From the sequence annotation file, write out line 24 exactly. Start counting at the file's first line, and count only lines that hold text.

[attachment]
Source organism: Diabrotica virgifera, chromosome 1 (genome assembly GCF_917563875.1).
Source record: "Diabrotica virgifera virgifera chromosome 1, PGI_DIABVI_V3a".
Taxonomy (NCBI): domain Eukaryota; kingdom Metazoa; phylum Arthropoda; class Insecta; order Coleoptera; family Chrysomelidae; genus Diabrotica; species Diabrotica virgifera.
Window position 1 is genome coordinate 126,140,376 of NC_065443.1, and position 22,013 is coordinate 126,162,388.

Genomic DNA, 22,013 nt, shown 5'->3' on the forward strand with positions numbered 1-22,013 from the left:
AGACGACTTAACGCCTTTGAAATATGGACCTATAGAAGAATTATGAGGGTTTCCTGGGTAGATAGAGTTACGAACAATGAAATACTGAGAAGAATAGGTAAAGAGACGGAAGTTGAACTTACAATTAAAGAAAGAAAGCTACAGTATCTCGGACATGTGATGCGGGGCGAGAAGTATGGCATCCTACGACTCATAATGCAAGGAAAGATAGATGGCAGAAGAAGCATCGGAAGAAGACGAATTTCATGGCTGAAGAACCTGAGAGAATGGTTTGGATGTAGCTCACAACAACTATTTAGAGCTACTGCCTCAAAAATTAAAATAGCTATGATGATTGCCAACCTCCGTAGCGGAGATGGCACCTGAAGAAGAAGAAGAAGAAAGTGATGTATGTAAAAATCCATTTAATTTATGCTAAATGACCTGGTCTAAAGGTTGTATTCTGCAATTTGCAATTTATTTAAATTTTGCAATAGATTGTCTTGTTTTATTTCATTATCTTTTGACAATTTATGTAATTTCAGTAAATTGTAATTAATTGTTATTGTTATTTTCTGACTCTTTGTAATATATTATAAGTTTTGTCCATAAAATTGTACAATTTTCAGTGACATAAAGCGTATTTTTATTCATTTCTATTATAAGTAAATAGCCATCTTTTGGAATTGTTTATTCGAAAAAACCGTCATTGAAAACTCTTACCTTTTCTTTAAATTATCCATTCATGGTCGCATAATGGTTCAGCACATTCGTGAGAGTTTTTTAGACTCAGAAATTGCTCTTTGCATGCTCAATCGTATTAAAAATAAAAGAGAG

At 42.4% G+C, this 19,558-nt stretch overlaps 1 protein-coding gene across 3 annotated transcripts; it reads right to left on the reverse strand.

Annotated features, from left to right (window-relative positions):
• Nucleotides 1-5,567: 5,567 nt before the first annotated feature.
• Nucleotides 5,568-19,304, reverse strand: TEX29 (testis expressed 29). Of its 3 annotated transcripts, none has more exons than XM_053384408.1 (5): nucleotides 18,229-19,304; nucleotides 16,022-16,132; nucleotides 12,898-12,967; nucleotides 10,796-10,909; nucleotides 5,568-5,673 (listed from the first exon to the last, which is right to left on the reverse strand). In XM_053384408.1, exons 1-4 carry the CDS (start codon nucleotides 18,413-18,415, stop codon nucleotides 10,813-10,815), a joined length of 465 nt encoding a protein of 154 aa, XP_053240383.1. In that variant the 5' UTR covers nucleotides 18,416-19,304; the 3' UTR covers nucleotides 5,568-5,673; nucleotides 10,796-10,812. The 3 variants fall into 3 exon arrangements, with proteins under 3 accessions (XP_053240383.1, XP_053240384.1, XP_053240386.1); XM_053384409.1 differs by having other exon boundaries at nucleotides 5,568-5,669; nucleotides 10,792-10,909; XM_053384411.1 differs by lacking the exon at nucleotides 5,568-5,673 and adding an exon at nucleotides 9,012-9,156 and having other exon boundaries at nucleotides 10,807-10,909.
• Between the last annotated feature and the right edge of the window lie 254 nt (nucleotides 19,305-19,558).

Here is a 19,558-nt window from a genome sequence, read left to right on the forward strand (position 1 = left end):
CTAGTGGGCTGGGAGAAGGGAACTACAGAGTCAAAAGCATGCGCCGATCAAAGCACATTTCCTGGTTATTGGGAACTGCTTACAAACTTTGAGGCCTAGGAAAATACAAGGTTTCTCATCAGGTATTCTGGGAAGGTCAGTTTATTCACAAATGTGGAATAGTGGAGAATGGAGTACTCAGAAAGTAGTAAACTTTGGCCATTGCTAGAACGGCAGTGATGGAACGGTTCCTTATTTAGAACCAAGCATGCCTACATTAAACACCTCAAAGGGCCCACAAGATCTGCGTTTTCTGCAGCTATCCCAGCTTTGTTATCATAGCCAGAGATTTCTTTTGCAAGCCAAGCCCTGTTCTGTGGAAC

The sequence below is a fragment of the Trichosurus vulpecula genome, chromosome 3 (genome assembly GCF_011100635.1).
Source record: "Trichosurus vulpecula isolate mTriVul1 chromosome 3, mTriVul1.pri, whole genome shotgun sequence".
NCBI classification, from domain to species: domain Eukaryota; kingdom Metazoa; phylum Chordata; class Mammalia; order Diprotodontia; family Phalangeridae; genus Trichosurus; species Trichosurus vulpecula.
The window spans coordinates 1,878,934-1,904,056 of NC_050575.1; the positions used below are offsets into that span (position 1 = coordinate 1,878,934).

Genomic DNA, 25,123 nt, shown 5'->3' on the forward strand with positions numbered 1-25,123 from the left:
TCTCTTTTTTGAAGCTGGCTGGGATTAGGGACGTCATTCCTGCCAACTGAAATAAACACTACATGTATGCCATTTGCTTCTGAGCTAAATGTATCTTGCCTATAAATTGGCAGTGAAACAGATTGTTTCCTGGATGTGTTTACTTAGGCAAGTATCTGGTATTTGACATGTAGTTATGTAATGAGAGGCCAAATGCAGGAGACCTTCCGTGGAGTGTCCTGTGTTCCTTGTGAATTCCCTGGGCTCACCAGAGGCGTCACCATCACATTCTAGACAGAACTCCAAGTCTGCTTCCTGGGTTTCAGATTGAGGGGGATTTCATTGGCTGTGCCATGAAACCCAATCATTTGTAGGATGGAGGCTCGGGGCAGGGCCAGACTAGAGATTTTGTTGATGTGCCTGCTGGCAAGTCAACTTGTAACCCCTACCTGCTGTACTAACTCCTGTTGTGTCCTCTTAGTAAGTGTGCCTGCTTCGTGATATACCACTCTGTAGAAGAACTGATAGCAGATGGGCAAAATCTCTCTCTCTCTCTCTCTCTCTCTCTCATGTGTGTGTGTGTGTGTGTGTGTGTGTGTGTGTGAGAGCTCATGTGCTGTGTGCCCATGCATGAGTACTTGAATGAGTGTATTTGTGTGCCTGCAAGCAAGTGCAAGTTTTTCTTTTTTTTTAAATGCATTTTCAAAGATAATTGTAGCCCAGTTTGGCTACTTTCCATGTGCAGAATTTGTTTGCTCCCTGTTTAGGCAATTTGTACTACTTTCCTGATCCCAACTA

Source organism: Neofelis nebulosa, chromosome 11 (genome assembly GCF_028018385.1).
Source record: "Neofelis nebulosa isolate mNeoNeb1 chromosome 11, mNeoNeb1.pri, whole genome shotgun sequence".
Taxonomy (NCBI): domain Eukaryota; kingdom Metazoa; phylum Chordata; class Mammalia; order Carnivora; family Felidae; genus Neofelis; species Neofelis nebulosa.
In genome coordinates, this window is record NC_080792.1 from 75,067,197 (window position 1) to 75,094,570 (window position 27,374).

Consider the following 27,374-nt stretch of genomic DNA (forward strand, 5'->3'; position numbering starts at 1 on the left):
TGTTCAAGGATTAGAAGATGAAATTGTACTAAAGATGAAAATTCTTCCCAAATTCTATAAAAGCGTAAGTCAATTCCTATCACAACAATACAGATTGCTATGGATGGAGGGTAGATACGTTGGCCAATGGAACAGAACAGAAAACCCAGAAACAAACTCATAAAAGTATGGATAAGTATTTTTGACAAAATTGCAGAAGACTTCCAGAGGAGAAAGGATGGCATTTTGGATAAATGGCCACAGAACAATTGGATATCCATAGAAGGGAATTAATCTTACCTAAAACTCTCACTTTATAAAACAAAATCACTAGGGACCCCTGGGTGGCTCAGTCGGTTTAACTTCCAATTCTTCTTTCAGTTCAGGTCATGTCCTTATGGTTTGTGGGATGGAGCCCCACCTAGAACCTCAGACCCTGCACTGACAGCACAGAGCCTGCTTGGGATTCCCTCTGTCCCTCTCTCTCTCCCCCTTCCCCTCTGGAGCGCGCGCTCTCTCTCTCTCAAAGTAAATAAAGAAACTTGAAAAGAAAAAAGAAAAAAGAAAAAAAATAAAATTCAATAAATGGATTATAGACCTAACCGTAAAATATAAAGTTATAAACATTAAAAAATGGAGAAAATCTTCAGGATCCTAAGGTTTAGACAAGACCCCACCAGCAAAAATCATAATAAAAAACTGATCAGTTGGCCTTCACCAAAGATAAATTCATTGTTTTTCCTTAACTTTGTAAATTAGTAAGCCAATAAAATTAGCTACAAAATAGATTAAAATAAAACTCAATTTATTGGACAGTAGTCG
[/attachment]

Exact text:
Consider the following 27,374-nt stretch of genomic DNA (forward strand, 5'->3'; position numbering starts at 1 on the left):